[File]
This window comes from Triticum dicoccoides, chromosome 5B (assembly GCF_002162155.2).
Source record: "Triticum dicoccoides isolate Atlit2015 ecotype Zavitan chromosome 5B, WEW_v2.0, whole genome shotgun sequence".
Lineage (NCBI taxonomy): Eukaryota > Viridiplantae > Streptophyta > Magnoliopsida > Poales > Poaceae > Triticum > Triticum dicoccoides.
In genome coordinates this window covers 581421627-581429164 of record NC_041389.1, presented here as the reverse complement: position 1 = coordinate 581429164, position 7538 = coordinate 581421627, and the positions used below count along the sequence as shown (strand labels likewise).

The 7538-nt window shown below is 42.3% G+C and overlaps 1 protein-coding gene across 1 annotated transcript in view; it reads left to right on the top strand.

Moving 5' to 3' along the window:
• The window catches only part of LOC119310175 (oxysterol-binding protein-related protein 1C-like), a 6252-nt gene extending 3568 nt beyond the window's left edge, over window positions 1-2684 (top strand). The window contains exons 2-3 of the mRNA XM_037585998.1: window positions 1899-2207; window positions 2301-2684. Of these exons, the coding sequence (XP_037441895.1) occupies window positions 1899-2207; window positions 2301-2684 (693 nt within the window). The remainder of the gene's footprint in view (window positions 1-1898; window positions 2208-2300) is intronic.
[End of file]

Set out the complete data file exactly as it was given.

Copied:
This window comes from Triticum dicoccoides, chromosome 5B (assembly GCF_002162155.2).
Source record: "Triticum dicoccoides isolate Atlit2015 ecotype Zavitan chromosome 5B, WEW_v2.0, whole genome shotgun sequence".
Lineage (NCBI taxonomy): Eukaryota > Viridiplantae > Streptophyta > Magnoliopsida > Poales > Poaceae > Triticum > Triticum dicoccoides.
In genome coordinates this window covers 581421627-581429164 of record NC_041389.1, presented here as the reverse complement: position 1 = coordinate 581429164, position 7538 = coordinate 581421627, and the positions used below count along the sequence as shown (strand labels likewise).

The 7538-nt window shown below is 42.3% G+C and overlaps 1 protein-coding gene across 1 annotated transcript in view; it reads left to right on the top strand.

Moving 5' to 3' along the window:
• The window catches only part of LOC119310175 (oxysterol-binding protein-related protein 1C-like), a 6252-nt gene extending 3568 nt beyond the window's left edge, over window positions 1-2684 (top strand). The window contains exons 2-3 of the mRNA XM_037585998.1: window positions 1899-2207; window positions 2301-2684. Of these exons, the coding sequence (XP_037441895.1) occupies window positions 1899-2207; window positions 2301-2684 (693 nt within the window). The remainder of the gene's footprint in view (window positions 1-1898; window positions 2208-2300) is intronic.